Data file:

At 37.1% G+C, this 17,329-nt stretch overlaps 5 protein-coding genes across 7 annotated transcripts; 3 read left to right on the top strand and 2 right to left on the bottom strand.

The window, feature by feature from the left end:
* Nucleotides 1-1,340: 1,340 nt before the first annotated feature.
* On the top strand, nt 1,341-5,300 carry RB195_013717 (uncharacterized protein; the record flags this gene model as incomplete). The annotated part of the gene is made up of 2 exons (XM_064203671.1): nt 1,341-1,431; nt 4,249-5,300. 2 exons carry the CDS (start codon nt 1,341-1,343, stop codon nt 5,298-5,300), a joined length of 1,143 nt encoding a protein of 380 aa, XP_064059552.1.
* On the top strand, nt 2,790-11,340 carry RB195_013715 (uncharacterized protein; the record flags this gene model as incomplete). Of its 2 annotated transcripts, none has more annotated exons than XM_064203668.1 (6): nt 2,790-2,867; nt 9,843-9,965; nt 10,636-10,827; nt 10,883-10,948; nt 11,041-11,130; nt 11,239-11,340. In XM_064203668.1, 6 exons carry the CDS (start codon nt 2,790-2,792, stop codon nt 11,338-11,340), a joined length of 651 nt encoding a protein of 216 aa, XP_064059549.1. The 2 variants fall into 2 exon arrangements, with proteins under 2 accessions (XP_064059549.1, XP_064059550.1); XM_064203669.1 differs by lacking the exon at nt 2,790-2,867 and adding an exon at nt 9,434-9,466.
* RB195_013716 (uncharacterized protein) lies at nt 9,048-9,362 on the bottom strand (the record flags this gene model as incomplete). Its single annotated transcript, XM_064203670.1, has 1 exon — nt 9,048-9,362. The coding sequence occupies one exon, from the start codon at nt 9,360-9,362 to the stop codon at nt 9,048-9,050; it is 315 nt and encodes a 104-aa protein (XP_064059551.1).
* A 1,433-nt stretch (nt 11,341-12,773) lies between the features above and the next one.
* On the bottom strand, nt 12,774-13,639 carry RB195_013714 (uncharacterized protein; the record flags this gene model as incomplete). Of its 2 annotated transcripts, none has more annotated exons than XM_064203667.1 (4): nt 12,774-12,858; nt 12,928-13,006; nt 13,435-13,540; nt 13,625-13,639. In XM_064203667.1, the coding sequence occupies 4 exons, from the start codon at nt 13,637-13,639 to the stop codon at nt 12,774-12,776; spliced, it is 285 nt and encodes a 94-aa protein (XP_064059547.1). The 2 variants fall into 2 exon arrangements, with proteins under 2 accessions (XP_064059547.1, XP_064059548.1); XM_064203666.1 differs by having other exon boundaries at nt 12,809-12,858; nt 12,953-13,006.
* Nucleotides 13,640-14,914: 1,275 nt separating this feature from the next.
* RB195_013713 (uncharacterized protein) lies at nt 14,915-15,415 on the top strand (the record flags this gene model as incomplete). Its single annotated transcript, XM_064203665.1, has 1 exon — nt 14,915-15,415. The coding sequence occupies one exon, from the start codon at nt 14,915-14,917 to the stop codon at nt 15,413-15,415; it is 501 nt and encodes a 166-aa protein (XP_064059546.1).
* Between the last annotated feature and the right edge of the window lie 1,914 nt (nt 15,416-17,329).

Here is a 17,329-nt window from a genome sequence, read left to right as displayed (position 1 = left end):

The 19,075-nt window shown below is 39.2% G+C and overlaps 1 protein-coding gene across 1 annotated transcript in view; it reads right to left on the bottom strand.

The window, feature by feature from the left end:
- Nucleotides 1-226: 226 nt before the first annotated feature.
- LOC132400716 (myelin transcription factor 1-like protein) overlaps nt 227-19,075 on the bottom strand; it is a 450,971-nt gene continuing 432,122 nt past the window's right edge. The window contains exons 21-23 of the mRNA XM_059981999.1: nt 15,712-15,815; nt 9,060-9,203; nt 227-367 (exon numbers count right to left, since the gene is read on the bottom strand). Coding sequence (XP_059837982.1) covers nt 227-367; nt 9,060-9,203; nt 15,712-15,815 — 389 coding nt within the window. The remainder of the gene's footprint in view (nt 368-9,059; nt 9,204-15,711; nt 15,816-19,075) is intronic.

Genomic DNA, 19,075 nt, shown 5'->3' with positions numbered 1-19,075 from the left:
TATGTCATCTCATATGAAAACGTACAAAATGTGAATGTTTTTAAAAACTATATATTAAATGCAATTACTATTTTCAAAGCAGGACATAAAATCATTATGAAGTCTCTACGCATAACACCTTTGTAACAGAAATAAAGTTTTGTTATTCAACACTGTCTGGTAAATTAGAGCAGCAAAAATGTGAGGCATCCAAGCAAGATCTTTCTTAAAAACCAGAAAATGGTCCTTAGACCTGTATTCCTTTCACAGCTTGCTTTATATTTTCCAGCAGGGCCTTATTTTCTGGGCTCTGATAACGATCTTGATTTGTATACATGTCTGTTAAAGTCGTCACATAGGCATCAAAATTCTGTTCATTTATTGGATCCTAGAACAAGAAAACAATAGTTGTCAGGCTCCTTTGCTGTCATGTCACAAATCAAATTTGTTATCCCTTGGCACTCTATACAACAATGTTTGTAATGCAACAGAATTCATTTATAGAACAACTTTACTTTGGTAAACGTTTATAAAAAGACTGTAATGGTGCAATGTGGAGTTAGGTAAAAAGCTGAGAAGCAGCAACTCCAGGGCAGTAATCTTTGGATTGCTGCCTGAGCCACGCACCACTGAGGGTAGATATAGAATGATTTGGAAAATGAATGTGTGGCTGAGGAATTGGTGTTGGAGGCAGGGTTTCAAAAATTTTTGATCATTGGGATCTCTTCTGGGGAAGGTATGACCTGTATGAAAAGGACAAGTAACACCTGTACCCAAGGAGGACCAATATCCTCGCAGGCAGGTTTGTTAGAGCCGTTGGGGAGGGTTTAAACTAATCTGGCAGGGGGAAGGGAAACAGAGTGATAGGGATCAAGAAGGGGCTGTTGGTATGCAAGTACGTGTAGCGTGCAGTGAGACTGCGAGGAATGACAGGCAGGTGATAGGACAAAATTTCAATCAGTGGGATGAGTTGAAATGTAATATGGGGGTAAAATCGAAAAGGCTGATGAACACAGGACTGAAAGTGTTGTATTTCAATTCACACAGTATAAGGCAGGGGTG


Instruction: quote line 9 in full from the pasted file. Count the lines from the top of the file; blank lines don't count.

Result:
* Nucleotides 13,640-14,914: 1,275 nt separating this feature from the next.